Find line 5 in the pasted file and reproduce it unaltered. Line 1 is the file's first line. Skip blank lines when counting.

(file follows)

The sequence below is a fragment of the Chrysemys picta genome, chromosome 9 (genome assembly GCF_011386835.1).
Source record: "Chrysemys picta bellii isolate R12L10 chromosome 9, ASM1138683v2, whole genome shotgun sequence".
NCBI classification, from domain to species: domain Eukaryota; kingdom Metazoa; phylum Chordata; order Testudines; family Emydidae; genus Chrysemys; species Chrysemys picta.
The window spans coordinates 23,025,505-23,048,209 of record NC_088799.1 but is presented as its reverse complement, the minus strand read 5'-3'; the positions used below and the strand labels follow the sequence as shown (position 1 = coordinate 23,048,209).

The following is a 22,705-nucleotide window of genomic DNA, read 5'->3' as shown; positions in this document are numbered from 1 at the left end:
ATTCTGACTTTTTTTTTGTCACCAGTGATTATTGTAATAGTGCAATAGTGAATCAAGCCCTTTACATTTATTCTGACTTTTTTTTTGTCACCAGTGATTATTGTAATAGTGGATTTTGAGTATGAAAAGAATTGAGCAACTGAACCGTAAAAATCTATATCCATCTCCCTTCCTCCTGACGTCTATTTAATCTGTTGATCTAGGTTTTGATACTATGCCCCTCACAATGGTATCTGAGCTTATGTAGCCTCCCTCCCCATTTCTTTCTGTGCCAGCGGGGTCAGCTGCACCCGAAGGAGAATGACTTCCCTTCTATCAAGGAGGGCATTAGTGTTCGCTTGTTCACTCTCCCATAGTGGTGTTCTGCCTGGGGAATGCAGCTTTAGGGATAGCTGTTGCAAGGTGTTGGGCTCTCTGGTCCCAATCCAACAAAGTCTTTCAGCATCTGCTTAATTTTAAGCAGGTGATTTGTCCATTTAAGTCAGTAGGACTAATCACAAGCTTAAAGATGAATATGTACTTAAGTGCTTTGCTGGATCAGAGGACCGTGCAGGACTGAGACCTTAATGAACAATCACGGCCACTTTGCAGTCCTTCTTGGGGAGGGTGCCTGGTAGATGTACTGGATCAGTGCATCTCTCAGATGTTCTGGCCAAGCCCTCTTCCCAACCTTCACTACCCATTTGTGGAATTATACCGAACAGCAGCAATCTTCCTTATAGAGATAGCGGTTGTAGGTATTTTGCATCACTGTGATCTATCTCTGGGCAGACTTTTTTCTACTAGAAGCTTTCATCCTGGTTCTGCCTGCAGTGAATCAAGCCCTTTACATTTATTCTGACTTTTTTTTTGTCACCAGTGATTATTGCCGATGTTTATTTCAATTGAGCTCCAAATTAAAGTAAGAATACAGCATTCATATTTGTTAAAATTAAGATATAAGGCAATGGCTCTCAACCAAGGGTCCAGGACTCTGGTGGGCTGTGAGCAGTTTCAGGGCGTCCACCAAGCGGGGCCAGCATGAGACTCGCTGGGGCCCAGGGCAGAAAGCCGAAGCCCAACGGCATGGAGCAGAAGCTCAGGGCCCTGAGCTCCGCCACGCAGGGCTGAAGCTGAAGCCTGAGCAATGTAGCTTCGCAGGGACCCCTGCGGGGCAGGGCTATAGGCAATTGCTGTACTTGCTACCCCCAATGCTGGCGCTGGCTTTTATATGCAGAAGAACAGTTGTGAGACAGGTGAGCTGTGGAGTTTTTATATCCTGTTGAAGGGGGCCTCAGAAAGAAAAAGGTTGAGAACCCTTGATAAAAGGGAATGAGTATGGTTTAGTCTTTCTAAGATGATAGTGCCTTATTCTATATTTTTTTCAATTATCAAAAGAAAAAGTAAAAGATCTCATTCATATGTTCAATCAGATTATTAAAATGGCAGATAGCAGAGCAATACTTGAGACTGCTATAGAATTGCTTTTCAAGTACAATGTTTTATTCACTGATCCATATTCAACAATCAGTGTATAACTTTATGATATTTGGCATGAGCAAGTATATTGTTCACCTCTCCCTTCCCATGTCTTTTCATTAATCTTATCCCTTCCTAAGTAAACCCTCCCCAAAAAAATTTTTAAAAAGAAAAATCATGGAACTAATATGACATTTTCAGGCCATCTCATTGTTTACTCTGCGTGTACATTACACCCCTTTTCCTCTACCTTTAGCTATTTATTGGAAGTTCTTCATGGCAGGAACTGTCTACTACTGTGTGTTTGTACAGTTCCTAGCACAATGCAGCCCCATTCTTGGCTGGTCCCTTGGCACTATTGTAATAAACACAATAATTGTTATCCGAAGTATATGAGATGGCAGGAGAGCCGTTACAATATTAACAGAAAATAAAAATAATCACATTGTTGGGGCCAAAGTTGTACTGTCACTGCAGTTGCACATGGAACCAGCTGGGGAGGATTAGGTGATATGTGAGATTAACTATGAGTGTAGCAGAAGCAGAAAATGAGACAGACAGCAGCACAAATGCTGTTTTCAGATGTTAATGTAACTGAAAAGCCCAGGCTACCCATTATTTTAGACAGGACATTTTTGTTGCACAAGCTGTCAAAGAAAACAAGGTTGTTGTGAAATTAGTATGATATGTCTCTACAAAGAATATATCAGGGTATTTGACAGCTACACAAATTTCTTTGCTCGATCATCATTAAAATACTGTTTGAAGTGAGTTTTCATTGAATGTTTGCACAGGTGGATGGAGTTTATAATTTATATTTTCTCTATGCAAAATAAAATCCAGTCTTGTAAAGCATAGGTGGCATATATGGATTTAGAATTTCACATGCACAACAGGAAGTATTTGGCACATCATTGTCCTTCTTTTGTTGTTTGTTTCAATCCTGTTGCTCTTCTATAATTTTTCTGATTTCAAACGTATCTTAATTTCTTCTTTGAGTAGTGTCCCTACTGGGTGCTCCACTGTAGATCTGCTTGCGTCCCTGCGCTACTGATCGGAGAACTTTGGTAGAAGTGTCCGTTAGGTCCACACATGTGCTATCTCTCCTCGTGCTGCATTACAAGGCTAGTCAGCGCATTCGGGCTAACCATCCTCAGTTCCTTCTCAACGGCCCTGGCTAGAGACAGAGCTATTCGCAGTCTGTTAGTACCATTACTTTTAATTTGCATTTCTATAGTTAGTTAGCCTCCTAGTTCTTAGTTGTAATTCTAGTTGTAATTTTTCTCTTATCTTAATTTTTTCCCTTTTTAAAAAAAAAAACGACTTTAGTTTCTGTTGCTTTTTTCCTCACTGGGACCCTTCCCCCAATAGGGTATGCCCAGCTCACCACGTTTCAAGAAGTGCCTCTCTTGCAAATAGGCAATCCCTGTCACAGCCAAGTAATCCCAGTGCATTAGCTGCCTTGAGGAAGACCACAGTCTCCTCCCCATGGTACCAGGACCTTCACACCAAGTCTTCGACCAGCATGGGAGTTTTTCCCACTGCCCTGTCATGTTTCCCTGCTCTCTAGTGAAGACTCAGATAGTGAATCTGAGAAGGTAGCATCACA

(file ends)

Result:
The following is a 22,705-nucleotide window of genomic DNA, read 5'->3' as shown; positions in this document are numbered from 1 at the left end: